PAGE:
Would she want to terminate, have the baby, give it up...? If she is not on the same page as he is, then they should go their seperate ways
If the law were not discriminatory this conversation would only matter to women and anti-choice men. If she wants to keep a baby in the event of an accident, but he won’t pay for the child for 18 years, then the concern is solely hers, not his. The only reason it’s his concern currently is because we have a society that dearly wants to make people, men and women, pay for having sex. ”By god, he’s going to own up to this mistake and do his duty and live up to his responsibility and suck it up for 18 long years!” because that’s what he “should” do. But the mother? Well, if she’d like to opt for adoption, that’s cool. And frankly, that second part IS cool. I’m all for adoption. But I don’t see why you don't think she should “have to” suck it up 18 years for her mistake like you think he does? I assume you are in support of allowing a woman to relinquish parental rights after the child is born? Am I right? But a man has to pay and can’t back out because…?
because regardless of contraceptives, pregnancy happens sometimes.
Right. And when it does, the woman has the choice, and I agree with it, to abort. And if she decides to have the baby she also has a choice to be a parent or to give away parenthood to other people, and I agree with that, too. All she has to do is agree to relinquish her parental rights and sign on the dotted line, and she's not legally responsible for the child any longer. And men can’t do this, because…? It’s an “accident.” And we don’t expect a woman to pay for 18 years for an “accident.” And that's very wise and humane of us. Likewise, why should I turn heartless when the person confronted by this same “accident” is a man? He becomes a vilified demon for wanting to give up the child because he's not ready. She becomes a self-less saint. If a person is not ready for parenthood, s/he should not be legally forced to bear the responsibility of becoming a parent.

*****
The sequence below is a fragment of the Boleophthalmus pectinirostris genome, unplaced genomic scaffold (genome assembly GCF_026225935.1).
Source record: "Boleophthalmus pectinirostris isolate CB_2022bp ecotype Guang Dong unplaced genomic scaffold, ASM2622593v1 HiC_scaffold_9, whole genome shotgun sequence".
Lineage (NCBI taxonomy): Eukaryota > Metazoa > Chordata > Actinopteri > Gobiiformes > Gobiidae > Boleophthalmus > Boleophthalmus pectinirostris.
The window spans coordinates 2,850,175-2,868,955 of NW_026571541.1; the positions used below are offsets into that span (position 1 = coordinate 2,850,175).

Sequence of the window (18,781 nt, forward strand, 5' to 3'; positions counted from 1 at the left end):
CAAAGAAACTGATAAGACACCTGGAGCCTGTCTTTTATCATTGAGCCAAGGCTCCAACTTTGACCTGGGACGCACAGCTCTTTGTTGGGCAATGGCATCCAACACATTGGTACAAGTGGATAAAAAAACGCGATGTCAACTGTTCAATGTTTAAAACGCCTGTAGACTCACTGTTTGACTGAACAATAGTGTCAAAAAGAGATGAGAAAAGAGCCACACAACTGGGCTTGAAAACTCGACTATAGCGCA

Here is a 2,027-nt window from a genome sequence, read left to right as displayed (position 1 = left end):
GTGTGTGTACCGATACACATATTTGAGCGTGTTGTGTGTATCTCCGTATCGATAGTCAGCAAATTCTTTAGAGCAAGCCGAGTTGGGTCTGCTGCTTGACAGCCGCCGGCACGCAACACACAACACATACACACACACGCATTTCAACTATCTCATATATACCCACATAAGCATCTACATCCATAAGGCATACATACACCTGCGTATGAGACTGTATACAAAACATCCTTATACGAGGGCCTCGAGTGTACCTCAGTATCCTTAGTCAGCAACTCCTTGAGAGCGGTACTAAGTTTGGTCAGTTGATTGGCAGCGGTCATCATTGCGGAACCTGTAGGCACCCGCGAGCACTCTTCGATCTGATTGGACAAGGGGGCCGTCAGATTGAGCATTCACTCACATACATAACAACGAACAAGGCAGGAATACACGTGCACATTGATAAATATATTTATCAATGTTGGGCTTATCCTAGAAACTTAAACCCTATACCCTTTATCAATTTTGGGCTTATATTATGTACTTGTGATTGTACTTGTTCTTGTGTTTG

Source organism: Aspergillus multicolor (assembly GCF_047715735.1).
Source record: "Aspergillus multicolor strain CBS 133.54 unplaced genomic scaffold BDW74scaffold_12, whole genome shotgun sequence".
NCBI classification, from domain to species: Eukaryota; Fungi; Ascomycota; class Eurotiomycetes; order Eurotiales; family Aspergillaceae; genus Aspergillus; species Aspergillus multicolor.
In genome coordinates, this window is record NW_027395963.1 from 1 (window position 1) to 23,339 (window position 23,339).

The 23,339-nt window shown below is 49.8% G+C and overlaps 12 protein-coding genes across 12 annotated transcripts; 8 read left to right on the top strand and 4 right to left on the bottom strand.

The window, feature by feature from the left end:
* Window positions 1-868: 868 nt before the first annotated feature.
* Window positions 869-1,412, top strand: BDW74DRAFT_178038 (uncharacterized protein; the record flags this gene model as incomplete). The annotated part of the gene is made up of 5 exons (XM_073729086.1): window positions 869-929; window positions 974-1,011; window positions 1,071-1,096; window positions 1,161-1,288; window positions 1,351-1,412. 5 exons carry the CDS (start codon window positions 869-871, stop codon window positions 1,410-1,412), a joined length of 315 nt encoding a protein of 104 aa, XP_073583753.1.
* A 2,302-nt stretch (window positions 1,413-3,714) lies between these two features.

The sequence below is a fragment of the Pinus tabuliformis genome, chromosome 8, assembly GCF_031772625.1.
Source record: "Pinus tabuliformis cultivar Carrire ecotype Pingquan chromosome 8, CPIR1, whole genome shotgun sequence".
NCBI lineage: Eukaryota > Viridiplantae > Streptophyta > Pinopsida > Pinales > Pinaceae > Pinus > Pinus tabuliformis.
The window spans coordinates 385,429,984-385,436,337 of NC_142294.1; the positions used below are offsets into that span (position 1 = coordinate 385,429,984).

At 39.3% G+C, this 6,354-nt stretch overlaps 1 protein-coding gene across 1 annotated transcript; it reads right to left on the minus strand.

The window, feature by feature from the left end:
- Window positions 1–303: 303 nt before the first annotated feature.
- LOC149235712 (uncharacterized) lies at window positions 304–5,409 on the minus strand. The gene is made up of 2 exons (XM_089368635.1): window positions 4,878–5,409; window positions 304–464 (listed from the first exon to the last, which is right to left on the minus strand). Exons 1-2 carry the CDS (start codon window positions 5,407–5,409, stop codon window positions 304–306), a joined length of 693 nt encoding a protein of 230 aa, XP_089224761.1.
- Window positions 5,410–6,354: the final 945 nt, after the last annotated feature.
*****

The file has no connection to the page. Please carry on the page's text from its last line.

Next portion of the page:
This is an important part of the \'sex talk\' that should be included in sex-ed and discussed with both male (and female) children and their parents.